The people living around the Reventazón had made it very clear; when they were asked in 2005 to vote in a referendum about damming another river, the Pacuare, 97% of the people pressed the ‘no’ button. “At that point, they finally understood what a dam really implies,” says Sanchez.
Pollyanna Lind is a geomorphologist from Oregon, working on her dissertation about the Pacuare river in Costa Rica. She is trying, in particular, to find out how a dam influences the movement of bigger sediment through the whole system in a river.
”The biggest problem with a dam like the one in the Reventazón is the way they have to flush the system clean twice a year,” says Lind. “They release the water to get rid of the sediment and rotting organic water behind the dam, which then moves through the riverbed with a powerful force at once, killing and destroying everything on its way. Besides that, a river is a complete system; we can find rocks from up in the mountains sometimes all the way down on the beach. It is simply not clear yet what is the result of a dam blocking movement throughout this system. It would have been good if there had been clear reports about this beforehand, so the people would have known what was the consideration.”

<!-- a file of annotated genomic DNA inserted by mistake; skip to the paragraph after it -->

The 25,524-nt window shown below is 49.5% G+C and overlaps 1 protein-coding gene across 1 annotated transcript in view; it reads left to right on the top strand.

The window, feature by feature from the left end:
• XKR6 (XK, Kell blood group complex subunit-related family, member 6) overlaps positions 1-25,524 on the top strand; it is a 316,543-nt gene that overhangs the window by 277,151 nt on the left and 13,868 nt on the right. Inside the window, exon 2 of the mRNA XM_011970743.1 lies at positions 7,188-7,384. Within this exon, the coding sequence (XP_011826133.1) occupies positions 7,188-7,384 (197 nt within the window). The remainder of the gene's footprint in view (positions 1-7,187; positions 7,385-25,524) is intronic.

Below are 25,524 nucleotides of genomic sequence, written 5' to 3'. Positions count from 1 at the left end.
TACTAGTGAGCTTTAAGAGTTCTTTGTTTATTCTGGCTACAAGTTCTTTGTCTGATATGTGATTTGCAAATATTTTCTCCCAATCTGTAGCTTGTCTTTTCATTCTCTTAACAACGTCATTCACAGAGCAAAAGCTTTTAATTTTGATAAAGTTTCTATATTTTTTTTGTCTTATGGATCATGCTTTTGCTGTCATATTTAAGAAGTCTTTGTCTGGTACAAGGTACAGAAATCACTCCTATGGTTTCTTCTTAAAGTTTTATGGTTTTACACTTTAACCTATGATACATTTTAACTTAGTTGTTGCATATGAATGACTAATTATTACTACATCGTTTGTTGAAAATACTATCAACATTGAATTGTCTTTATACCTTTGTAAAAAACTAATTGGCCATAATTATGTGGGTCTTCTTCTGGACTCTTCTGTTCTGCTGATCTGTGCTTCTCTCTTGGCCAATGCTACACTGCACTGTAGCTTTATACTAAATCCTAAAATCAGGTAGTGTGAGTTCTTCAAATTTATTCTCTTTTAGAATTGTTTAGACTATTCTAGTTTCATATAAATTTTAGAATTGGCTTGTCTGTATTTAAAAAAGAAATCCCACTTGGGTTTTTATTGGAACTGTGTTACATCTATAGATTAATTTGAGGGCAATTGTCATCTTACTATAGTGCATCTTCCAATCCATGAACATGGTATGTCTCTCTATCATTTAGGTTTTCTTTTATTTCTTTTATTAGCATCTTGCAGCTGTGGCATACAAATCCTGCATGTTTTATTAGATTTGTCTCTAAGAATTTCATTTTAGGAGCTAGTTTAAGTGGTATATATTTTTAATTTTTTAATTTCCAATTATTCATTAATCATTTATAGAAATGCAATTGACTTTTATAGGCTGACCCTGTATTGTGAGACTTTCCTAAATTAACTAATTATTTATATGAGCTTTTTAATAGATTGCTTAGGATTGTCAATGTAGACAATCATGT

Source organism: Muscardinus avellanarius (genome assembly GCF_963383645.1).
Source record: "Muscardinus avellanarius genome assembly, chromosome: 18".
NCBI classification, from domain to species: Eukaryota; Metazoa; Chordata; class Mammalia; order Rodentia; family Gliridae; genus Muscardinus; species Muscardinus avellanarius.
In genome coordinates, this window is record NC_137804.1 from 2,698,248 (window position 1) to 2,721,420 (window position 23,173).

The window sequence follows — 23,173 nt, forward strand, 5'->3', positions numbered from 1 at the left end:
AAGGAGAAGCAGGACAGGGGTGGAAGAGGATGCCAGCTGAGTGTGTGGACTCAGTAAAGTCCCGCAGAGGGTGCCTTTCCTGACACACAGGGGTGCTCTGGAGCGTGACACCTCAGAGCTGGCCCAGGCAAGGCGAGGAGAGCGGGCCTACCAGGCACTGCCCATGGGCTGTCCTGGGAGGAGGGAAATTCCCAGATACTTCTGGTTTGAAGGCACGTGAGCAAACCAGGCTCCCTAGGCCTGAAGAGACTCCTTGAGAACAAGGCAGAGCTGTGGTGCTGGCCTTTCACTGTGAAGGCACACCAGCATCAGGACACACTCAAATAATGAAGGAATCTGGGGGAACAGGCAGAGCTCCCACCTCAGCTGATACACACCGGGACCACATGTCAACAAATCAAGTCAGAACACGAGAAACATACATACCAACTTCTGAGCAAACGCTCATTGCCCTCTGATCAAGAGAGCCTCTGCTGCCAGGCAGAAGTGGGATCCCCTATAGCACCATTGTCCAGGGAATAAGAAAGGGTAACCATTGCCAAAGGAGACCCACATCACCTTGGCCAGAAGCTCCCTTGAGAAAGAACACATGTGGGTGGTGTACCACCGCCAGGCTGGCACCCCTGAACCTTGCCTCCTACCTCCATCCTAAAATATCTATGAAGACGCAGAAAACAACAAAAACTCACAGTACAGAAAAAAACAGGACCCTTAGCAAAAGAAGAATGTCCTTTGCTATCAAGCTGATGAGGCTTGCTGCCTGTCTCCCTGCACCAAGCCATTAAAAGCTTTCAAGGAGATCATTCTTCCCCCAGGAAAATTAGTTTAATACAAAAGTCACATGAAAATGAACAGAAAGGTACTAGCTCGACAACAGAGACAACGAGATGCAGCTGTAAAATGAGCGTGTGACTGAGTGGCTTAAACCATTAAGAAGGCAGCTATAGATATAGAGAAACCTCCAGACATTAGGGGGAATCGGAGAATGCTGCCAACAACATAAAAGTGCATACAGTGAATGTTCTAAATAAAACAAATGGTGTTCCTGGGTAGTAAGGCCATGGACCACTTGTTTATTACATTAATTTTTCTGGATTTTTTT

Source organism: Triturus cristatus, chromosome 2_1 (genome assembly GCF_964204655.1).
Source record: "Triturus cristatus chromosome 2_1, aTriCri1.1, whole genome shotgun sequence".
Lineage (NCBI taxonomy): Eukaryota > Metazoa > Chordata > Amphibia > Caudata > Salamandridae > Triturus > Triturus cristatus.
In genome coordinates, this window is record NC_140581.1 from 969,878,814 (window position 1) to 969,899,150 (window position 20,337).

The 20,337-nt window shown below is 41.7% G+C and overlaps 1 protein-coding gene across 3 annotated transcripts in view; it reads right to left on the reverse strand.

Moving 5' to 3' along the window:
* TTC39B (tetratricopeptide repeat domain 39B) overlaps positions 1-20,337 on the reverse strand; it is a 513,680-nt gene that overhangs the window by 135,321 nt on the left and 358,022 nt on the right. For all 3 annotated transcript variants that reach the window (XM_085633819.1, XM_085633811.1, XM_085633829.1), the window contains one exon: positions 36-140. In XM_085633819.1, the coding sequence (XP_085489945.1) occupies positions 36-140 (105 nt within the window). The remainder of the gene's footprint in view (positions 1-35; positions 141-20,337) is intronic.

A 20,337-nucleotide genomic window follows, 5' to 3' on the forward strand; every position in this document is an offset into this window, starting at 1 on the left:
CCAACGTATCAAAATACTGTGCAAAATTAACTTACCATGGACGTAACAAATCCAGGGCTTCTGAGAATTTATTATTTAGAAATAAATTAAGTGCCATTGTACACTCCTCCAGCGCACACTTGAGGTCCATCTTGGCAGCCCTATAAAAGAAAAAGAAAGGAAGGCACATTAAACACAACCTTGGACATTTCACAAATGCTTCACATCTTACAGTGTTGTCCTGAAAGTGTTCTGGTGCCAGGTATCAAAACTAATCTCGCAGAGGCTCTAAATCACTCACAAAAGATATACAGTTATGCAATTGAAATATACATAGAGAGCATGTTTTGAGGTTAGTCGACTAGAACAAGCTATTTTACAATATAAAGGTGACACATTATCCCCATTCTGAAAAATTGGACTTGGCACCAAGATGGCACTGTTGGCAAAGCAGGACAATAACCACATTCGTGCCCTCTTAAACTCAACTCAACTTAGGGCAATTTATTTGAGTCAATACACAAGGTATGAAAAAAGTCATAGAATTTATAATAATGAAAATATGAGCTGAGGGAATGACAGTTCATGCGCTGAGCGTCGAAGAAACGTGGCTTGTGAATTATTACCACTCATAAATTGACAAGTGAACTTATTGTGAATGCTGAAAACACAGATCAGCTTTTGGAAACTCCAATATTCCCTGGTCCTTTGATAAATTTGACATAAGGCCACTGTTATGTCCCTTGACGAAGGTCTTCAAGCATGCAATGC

The hotels and restaurants here would always be filled with tourists. Until they dammed the river.
Besides the issue of sediment, Lind mentions the predicted climate change for Costa Rica. It is expected there will be less rain and more storms, which won’t be favourable conditions for hydroelectricity. ICE projects have been damaged by storms before, so the chances of another damaged project would only increase.
The adversaries of damming argue the biggest need for electricity is by now taken care of, with an average of over 90% of the electricity produced without fossil fuels, so every new dam that is to be built will only be there to produce energy to sell to neighbouring countries – the grid in Central America is sufficiently connected since 2011 to create this possibility.
Costa Rica has a population of roughly 5m, which is one-tenth of the total Central American population. In 2012 it produced 10,076 GWh, which would be a quarter of the total energy production of the region (statistics from ICE). Vice-minister of environment and energy, Ronny Rodriguez, in his office in the Ministry of Environment and Energy (MINEA) building, is a soft-spoken man who is clearly proud of the country he represents. He says Costa Rica also exports a lot of knowledge to the other countries by sending experts, often for a small price as a form of development aid. For years already, Costa Rica has been a leader in renewable energy in Central America.